/ Jana Winkler

Dr. Nadine Fröhlich receives the ABZ Medal of Honor for her contributions to computer science education


© Sandra Herkle / ETH Zürich

Dr. Nadine Fröhlich introduces children to programming with the Primalogo project. She has now been honored for her commitment.

The Medal of Honor from the Center for Computer Science Education of ETH Zurich (ABZ) for contributions to computer science education is awarded annually to teachers, computer science didactics experts, as well as schools and institutions that have made fundamental contributions to computer science education through their activities. This year, Nadine Fröhlich, who holds a PhD in computer science and has been leading the Primalogo project at the Department of Mathematics and Computer Science at the University of Basel since 2016, was also honored.

In his laudatory speech, Prof. Dennis Komm praised Nadine Fröhlich for her inspiring, exemplary, and versatile commitment within the Primalogo project. Nadine's contributions go far beyond organizing the teaching units, as she trains teachers, is involved in the training of the Primalogo team, and sometimes even teaches in the classroom herself. Her work has had a unique impact in the Basel region.

The Primalogo project has been offered in Basel since 2015 and has already reached over 300 school classes, 260 teachers, and more than 6000 children. Receiving the ABZ Medal of Honor is "the most beautiful recognition I can receive for my job," says Nadine. "It is incredibly great that our work here in Basel is being recognized. I deliberately say 'our work' because without our team of highly motivated and wonderful students who teach in the classes and convey the joy of programming to the children, this work would not be possible."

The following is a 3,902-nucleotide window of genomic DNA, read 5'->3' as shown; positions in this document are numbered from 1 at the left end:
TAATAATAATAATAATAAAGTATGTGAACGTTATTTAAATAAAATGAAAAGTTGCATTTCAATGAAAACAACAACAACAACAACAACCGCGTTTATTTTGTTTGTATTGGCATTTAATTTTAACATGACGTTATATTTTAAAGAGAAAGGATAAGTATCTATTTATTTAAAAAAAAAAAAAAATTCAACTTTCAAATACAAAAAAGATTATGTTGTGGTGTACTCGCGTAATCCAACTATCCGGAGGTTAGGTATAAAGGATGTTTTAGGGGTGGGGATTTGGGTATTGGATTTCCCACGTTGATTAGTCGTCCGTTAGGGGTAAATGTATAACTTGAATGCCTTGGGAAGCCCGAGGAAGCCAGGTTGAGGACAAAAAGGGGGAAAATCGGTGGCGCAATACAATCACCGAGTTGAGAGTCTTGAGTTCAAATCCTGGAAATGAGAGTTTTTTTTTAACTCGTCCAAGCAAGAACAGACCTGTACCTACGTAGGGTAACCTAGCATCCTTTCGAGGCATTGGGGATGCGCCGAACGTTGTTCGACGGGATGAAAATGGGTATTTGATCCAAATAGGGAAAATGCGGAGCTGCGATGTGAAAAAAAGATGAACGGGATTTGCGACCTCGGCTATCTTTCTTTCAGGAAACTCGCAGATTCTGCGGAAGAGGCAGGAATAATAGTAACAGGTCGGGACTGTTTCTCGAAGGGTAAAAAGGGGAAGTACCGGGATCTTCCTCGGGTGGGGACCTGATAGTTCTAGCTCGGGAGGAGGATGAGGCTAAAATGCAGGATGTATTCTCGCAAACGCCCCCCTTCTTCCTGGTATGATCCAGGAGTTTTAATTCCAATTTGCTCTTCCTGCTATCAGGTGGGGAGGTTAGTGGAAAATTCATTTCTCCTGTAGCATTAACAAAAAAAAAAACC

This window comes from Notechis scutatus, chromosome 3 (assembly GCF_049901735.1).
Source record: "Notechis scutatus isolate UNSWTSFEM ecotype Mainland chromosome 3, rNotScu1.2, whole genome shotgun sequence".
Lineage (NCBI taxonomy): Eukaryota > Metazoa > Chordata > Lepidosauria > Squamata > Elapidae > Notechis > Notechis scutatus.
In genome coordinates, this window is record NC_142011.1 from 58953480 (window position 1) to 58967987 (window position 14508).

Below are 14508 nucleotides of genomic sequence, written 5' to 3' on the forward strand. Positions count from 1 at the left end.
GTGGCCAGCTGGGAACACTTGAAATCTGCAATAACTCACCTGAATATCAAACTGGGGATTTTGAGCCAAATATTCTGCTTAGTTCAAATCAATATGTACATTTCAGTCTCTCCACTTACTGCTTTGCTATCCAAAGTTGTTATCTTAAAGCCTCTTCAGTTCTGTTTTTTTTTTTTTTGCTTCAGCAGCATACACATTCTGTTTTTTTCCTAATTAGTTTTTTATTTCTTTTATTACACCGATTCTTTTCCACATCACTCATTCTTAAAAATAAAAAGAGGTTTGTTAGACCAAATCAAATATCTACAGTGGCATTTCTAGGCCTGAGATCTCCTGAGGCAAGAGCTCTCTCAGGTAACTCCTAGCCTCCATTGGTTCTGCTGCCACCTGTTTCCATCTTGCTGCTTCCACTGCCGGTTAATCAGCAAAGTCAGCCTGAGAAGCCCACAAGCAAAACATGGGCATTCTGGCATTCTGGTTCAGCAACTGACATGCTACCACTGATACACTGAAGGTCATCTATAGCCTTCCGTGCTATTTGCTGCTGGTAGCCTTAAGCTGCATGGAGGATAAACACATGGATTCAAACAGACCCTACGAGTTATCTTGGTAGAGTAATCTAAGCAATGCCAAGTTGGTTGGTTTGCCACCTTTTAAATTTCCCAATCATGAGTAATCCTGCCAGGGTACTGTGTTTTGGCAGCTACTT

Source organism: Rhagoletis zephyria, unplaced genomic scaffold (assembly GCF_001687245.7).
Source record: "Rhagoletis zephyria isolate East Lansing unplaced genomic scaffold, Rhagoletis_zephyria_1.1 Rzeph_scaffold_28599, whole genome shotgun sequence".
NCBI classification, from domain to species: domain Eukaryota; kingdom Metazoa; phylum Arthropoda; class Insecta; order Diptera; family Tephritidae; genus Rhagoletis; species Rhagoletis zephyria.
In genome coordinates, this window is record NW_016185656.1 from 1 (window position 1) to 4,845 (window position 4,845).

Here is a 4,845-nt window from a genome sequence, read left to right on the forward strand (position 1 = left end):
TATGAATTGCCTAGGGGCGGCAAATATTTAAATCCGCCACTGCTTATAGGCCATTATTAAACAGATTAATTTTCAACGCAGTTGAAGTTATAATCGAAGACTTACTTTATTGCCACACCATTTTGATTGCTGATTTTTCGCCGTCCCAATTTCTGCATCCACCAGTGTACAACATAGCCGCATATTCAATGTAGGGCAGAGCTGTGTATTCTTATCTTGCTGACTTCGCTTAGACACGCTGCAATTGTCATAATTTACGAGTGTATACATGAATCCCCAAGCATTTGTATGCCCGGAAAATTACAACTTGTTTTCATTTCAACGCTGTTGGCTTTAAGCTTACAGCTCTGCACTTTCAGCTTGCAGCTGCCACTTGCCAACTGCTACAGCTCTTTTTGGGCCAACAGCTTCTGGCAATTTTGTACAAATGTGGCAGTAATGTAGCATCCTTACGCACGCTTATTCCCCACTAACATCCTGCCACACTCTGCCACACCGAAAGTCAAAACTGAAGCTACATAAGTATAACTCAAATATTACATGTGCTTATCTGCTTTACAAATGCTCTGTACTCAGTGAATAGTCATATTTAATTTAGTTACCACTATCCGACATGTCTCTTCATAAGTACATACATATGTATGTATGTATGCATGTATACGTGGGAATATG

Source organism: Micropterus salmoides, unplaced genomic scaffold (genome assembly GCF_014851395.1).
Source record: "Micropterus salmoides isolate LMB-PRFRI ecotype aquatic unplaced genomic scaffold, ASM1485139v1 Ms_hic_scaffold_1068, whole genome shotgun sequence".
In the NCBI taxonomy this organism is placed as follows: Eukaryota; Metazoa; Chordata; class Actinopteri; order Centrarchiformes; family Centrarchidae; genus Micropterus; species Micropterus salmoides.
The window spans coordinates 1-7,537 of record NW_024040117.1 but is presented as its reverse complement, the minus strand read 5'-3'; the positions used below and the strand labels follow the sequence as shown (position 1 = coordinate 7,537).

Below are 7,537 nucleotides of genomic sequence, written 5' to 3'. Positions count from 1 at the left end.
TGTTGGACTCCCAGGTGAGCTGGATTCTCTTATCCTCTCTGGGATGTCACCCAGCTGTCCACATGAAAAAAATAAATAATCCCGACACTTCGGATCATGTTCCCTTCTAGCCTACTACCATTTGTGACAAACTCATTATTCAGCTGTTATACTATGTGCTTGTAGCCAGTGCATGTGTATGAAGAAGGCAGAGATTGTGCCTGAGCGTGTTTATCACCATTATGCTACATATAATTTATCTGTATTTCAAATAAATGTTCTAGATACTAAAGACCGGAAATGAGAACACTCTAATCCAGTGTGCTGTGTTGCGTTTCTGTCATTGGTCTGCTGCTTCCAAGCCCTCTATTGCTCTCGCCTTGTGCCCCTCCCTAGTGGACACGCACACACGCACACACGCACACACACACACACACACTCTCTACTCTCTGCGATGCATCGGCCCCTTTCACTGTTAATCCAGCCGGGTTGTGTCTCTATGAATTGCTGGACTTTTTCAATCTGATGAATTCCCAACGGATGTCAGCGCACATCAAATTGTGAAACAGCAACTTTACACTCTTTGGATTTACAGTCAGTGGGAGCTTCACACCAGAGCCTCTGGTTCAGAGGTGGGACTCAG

Nadine's own interest in computer science was only sparked after her school years - partly because there were hardly any opportunities for this to happen in her childhood: "Since I come from the former DDR and a small town, I had almost no contact with computers until I went to high school," Nadine recalls. And even the computer science classes offered at high school were not particularly inspiring; "they were optional, and I did attend them. However, I found the DOS and Works knowledge conveyed at the time terribly boring." As a result, it was not computer science but architecture studies that followed school and unexpectedly awakened a dormant interest. Architects also use computers to turn their ideas into tangible designs. "Even though this, of course, has little to do with the field of computer science, it still sparked my interest in computers and computer science," says Nadine. "Additionally, my then-boyfriend was very interested in computer science. He had chosen computer science as a subject in his teacher training studies. His fascination with computer science rubbed off on me."

Unlike in her childhood and school days, computer science is now indispensable and firmly anchored in everyday life. Therefore, it is important to understand what lies behind it and to impart relevant skills to children. This can build on overarching skills such as creativity and critical thinking, which also help young people critically question their environment beyond computer science. For Nadine, it is important to "advocate for computer science education that also conveys the joy and fascination of computer science because what is fun, we all prefer to do."